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Abou Leila, d'Amin Sidi-Boumédiène
Cinema
Work

2 min

Abou Leila, by Amin Sidi-Boumediène

Traumatic memories of the Algerian civil war resurface as two friends embark on a bloody, metaphorical man-hunt across the desert. This first film from French director Amin Sidi-Boumediène has been praised for its performances, the political context it captures, and visuals which echo the very limits of madness.

© Kanami
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A first Algerian film

Born in 1982 in Paris, Amin Sidi-Boumédiène studied cinema and obtained a degree in production from the French Conservatoire Libre du Cinéma (CLCF).

 

His first short film, Demain, Alger ? (2011) and his featurettes L’Île (2012) and Serial K (2014) were selected at numerous international festivals. Having caught the industry's eye, Amin Sidi-Boumediène made his first feature film in 2019, Abou Leila.

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Terrorism in the 1990s

1994, Algeria. Two childhood friends are crossing the Sahara in search of Abou Leila, a terrorist on the run. While the first, S., seems to have embarked on this hunt in good faith, the second, Lofti, has mysterious reasons for wanting to keep his companion away from the capital.

 

Over 2:20, the sequences and performances immerse the viewer in the characters trauma — or perhaps their madness? Led by the actors Slimane Benouari and Lyes Salem, this "road movie" borrows tropes from horror, Westerns and philosophical fables.

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How can we talk about the past?

“Through this first film, I wanted to talk about terrorism in Algeria in the 1990s. Instead of going for a social, political tale, I chose to avoid temporal markers in order to better express myself from a philosophical and human point of view, in a more universal way”, explains director Amin Sidi-Boumédiène, who reflects on the Algerian civil war, and what are often called “the black years” from the intimate and invisible perspective of their psychological impact.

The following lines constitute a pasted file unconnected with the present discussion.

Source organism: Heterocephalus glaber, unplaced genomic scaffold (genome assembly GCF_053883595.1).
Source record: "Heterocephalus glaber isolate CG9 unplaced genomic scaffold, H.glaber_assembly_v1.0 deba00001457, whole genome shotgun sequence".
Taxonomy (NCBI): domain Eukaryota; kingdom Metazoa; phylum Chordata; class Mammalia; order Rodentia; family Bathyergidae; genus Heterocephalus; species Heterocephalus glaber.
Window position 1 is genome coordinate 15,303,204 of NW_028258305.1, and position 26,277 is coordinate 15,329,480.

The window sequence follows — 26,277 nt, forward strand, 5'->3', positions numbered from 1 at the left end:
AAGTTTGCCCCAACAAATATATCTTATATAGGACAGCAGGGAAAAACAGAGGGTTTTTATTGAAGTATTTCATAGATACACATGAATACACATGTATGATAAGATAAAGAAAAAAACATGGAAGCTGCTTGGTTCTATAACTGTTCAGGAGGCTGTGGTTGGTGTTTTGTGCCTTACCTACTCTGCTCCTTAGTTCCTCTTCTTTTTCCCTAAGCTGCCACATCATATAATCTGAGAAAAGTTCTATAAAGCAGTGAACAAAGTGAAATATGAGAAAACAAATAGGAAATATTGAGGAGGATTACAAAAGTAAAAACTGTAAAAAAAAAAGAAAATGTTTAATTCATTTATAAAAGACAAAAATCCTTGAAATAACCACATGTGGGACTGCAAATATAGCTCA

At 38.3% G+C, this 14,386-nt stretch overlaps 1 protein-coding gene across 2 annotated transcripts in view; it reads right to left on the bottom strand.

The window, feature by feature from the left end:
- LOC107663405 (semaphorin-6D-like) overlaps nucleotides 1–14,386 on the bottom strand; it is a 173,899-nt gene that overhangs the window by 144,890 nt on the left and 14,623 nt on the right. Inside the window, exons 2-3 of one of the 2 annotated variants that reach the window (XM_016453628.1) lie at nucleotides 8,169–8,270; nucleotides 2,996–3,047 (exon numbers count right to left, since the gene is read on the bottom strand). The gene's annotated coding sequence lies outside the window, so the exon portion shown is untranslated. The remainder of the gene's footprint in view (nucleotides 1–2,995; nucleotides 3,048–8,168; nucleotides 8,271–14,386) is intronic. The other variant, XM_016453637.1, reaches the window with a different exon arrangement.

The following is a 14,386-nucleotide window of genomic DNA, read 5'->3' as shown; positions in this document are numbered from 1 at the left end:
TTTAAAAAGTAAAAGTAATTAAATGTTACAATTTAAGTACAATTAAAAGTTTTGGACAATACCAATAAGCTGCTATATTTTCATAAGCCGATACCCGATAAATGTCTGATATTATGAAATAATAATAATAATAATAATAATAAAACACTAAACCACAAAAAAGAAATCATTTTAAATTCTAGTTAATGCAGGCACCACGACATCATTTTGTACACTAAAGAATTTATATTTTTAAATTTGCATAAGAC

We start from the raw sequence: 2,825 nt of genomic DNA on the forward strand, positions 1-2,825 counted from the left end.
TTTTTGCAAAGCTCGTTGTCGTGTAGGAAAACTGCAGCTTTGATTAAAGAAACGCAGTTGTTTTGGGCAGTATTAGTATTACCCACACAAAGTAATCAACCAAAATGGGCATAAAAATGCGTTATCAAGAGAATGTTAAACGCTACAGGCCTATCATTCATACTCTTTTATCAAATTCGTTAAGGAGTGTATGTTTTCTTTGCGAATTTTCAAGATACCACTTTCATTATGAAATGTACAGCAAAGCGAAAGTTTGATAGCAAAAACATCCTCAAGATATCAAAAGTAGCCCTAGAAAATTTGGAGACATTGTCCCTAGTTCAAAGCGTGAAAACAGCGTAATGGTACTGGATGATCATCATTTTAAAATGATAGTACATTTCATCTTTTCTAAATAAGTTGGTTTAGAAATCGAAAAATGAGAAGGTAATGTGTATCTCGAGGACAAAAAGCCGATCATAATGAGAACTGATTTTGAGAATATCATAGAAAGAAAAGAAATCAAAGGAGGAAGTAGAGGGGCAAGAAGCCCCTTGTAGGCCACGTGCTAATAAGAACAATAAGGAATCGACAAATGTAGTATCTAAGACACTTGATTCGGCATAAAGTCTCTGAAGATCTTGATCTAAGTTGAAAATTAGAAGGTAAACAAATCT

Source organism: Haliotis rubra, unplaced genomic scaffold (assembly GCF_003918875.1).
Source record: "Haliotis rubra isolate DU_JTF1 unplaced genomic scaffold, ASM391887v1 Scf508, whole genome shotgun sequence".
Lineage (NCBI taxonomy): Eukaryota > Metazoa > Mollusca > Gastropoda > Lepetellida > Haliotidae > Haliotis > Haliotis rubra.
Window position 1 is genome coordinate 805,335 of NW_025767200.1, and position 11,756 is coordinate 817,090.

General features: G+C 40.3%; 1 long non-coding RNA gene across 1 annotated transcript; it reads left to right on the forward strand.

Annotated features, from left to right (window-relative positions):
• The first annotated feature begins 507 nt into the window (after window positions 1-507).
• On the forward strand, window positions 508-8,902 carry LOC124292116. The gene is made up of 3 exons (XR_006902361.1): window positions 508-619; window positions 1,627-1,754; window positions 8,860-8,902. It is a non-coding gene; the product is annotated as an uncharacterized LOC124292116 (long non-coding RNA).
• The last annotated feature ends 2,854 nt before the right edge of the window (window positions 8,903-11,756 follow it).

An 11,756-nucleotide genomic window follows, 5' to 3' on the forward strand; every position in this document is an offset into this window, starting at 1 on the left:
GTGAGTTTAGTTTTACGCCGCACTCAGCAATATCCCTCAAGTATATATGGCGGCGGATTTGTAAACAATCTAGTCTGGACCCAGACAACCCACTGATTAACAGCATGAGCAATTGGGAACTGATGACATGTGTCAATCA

Elusive and belonging to the past, violence resurfaces through metamorphoses, dreams and hallucinations.

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Critics Week

In Abou Leila critics have noted references to Andrei Tarkovsky (The Mirror, 1974) and David Lynch (Blue Velvet, 1987). Watching the two friends in the desert, viewers will also think of Gus Van Sant's film Gerry (2002).

 

The political context which Amin Sidi-Boumédiène takes on and the strength of his visuals carried the film to a selection at the 58th Critics’ Week, at the 2019 Cannes Film Festival.

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The Institut français and the film

Amin Sidi-Boumédiène’s film Abou Leila received support from the Institut français’ Aide aux cinémas du monde fund in 2017. This Institut français programme provides support to foreign film-makers for film projects co-produced with France, whether they be feature-length fiction, animated films or creative documentaries. Learn more about the Aide aux cinémas du monde